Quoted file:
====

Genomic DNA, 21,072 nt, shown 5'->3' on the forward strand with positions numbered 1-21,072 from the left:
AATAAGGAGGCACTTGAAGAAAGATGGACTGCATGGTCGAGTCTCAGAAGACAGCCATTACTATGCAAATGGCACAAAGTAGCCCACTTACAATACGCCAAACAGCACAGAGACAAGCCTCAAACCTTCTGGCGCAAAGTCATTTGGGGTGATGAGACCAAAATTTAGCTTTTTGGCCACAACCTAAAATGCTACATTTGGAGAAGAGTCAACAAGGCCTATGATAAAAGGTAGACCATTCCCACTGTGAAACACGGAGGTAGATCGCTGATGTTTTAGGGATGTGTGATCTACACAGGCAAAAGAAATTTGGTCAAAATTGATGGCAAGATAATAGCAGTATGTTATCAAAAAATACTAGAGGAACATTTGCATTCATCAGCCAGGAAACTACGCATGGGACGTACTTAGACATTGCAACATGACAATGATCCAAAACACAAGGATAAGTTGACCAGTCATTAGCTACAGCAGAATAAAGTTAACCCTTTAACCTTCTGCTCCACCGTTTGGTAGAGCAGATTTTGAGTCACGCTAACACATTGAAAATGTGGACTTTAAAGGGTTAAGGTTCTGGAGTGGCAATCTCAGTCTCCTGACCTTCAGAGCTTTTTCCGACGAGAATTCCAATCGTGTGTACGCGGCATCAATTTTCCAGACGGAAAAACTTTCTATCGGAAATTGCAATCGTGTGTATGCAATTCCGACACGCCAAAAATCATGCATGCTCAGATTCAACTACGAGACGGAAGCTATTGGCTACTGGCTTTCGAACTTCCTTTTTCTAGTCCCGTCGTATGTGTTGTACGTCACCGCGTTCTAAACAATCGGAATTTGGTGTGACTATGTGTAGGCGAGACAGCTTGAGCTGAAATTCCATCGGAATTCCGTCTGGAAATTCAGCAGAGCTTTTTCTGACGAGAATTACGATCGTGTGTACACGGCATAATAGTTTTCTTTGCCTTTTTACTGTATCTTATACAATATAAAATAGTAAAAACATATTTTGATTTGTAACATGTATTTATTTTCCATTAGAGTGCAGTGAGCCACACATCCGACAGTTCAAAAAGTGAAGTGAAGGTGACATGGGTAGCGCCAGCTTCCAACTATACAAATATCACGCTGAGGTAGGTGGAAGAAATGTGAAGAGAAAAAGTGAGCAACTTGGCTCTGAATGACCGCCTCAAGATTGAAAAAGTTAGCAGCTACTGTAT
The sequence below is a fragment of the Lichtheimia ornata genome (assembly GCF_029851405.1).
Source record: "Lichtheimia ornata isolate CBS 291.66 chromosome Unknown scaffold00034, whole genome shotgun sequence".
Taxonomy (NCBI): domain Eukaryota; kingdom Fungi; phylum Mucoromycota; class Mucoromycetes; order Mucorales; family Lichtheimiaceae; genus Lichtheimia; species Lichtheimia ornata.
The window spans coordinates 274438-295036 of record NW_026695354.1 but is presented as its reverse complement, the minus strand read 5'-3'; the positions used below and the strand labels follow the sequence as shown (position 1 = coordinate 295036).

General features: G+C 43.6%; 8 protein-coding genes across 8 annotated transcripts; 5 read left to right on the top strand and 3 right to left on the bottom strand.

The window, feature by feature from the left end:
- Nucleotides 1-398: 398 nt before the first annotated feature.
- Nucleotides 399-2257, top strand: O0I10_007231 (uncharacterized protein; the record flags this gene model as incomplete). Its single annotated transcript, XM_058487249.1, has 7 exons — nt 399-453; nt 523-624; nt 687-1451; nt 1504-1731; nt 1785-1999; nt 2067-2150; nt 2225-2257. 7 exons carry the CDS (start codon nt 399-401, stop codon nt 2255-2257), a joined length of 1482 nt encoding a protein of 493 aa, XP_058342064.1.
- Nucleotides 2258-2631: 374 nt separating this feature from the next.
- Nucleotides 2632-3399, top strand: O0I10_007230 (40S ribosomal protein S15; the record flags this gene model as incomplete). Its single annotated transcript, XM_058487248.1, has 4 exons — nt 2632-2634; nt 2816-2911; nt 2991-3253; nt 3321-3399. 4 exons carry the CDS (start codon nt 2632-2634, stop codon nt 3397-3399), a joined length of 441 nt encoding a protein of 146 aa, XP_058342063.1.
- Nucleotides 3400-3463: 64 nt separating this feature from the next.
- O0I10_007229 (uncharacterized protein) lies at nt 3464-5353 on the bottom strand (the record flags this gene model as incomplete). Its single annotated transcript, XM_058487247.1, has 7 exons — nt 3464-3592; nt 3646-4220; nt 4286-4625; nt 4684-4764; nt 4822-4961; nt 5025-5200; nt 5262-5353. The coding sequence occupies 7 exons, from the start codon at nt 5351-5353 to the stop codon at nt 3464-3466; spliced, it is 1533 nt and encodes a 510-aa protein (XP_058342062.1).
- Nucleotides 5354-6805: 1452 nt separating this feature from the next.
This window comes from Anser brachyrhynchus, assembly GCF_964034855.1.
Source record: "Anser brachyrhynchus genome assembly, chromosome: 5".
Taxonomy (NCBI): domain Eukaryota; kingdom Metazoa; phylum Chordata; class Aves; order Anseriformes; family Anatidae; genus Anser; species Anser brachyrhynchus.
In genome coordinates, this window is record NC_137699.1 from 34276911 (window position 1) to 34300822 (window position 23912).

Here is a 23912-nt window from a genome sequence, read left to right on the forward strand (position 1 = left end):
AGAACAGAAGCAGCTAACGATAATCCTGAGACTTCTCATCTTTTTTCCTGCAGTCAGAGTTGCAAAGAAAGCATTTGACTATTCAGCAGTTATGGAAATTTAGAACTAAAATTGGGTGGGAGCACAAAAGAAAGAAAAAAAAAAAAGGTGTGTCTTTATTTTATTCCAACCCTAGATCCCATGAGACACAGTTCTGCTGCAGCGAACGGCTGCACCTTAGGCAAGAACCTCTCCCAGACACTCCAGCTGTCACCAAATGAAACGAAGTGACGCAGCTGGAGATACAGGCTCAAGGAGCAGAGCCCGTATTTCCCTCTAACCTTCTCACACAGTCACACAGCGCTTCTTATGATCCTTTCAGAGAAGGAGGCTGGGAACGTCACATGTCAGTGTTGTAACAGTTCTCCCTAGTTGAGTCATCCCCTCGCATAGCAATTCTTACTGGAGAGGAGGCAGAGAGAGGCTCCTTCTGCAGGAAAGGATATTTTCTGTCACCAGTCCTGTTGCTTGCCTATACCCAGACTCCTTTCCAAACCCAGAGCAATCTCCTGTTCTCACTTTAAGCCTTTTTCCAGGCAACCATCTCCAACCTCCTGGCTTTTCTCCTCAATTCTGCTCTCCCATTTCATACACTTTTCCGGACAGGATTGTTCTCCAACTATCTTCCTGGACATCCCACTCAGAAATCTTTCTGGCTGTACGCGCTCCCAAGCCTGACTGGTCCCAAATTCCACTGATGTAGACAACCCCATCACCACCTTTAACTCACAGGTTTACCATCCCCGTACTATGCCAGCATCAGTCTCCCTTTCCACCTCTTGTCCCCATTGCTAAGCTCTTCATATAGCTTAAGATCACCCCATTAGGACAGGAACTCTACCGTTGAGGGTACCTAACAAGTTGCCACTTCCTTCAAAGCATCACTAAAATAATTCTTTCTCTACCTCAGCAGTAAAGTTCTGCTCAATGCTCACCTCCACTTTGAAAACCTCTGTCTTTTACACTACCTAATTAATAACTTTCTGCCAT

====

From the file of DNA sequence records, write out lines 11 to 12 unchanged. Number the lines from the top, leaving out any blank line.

- Nucleotides 2258-2631: 374 nt separating this feature from the next.
- Nucleotides 2632-3399, top strand: O0I10_007230 (40S ribosomal protein S15; the record flags this gene model as incomplete). Its single annotated transcript, XM_058487248.1, has 4 exons — nt 2632-2634; nt 2816-2911; nt 2991-3253; nt 3321-3399. 4 exons carry the CDS (start codon nt 2632-2634, stop codon nt 3397-3399), a joined length of 441 nt encoding a protein of 146 aa, XP_058342063.1.